Marvin Panch never ran a full season in NASCAR and a 15-year career resulted in only 216 starts during an era when 40 or 50 races per season was the norm.
But he made the most of his opportunities and won 17 times, scored 96 top-fives, and 126 top-10s.
Sadly, Panch passed away Thursday at the age of 89. Click here to read the story of Panch’s passing by Godwin Kelly of the Daytona Beach News Journal.
NASCAR picked Panch up in California during their Western swing in 1951 and he swept the top 10 in his first two starts. Panch finished sixth at Oakland Stadium and came within one position of winning his second start at Marchbanks Speedway in Hanford, California.
Measuring 1.4 miles in length that was one of NASCAR’s biggest stages at the time, and Panch knew he had the ability to head East and compete with the superstars.
The Wood Brothers and Petty Enterprises agreed and more than half of his wins came with those two organizations.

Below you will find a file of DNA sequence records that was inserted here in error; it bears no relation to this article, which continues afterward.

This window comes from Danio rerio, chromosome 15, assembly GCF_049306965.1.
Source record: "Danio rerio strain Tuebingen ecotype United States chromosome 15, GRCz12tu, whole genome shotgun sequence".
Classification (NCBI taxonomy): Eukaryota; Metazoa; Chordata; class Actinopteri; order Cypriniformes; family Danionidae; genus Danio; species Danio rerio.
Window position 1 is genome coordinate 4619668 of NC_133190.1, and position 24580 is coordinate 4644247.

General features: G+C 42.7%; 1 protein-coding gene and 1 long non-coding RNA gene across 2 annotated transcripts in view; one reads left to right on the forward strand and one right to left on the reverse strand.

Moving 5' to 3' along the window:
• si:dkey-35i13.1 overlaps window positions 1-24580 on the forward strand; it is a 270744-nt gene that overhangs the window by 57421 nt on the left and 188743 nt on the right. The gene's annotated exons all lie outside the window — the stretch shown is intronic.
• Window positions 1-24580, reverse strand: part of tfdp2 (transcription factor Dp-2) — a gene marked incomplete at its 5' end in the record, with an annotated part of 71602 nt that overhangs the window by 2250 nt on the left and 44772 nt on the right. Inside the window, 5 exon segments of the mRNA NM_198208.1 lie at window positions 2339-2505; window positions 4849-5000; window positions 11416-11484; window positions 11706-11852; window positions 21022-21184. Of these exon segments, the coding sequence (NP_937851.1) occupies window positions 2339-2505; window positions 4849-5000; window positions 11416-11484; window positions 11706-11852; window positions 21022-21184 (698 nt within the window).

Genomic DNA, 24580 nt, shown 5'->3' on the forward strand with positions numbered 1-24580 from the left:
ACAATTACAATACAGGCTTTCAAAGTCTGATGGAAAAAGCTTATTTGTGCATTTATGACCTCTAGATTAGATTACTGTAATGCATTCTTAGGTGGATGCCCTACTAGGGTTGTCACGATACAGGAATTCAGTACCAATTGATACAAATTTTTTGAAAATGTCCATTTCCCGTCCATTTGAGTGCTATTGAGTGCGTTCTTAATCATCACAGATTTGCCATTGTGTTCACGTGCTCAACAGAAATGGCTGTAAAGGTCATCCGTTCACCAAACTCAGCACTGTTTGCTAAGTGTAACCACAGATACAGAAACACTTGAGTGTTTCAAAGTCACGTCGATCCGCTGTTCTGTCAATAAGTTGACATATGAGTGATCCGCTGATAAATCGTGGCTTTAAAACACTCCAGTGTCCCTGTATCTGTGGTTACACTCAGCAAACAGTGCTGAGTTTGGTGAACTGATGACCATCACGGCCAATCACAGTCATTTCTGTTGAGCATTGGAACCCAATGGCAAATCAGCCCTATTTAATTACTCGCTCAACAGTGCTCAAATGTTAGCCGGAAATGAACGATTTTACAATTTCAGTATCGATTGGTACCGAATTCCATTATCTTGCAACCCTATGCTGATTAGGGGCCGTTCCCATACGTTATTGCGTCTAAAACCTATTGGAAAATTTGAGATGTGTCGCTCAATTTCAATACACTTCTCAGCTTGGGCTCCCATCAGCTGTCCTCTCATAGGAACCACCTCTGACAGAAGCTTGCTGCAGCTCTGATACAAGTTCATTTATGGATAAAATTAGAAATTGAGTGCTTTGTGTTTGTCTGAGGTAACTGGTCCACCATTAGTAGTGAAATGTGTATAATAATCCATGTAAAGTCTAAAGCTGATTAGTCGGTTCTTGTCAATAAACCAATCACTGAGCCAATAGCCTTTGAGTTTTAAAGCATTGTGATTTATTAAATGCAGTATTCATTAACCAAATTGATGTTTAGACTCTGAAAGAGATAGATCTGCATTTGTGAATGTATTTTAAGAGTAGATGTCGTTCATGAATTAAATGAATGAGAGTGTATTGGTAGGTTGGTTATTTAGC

Panch was named by NASCAR as one of their 50 Greatest Drivers in 1998 as part of the series’ 50th-anniversay celebration.
While Panch did not put up the lofty numbers of many of his current competitors, he won on some of NASCAR’s biggest stages. Perhaps his most notable victory came in 1961 in the third annual Daytona 500, driving Smokey Yunick’s year-old Number 20 Pontiac.
Panch inherited the lead that afternoon from Fireball Roberts when Roberts’ newer model Pontiac blew an engine 13 laps from the end of the race.
Panch’s last victory was no less memorable. He won the 1966 World 600 for Petty Enterprises.
Later that same season, Panch ended his career the way he started it with back-to-back top-10s in Darlington Raceway’s Southern 500 and Charlotte’s National 500.